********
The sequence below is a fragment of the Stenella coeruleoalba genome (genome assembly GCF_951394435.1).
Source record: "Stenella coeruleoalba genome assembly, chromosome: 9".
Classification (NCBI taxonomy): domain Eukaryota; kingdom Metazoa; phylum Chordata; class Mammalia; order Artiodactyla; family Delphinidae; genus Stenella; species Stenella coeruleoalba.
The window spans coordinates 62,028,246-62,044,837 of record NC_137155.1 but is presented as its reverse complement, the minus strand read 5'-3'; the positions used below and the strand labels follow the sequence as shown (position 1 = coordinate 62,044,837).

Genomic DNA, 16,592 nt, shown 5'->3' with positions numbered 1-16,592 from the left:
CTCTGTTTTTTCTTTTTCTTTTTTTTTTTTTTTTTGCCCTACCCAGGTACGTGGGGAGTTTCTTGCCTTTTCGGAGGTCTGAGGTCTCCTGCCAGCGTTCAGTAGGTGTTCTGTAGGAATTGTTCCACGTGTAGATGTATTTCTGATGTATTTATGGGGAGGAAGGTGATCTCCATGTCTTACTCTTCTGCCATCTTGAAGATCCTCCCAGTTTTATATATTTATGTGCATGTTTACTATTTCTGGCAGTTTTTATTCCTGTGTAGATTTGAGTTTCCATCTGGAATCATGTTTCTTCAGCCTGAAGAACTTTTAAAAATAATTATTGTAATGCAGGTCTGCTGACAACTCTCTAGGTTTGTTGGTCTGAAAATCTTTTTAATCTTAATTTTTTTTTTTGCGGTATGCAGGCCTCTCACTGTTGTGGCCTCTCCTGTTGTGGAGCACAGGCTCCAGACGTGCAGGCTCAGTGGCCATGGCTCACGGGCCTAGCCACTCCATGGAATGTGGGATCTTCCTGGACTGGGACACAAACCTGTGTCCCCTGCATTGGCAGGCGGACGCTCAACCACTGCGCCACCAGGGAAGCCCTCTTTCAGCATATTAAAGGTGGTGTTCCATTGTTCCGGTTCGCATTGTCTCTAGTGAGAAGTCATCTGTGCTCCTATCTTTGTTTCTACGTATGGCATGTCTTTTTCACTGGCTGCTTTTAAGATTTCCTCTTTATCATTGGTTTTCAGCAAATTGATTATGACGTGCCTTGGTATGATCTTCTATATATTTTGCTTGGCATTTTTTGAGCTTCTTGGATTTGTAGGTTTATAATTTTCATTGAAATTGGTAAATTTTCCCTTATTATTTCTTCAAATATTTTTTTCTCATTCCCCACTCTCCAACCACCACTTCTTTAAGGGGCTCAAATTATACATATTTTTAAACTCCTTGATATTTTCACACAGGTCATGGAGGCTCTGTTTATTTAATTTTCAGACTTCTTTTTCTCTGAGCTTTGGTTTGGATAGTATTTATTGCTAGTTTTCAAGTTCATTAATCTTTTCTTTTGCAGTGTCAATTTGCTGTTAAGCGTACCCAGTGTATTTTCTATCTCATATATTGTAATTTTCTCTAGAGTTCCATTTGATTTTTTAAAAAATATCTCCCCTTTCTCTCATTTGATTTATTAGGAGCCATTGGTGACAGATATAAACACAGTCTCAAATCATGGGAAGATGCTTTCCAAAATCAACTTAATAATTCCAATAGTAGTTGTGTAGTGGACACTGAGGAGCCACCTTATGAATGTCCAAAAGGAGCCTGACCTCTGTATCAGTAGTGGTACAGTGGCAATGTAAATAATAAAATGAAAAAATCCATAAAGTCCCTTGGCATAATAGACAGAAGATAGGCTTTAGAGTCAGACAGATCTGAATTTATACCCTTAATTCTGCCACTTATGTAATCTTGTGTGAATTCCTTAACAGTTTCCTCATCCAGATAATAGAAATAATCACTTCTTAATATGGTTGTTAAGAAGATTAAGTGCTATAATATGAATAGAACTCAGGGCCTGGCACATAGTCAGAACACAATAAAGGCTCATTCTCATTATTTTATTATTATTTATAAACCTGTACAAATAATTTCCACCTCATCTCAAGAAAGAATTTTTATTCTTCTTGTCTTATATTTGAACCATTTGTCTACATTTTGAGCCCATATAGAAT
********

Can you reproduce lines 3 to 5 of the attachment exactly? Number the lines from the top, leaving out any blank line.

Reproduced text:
Classification (NCBI taxonomy): domain Eukaryota; kingdom Metazoa; phylum Chordata; class Mammalia; order Artiodactyla; family Delphinidae; genus Stenella; species Stenella coeruleoalba.
The window spans coordinates 62,028,246-62,044,837 of record NC_137155.1 but is presented as its reverse complement, the minus strand read 5'-3'; the positions used below and the strand labels follow the sequence as shown (position 1 = coordinate 62,044,837).

Genomic DNA, 16,592 nt, shown 5'->3' with positions numbered 1-16,592 from the left: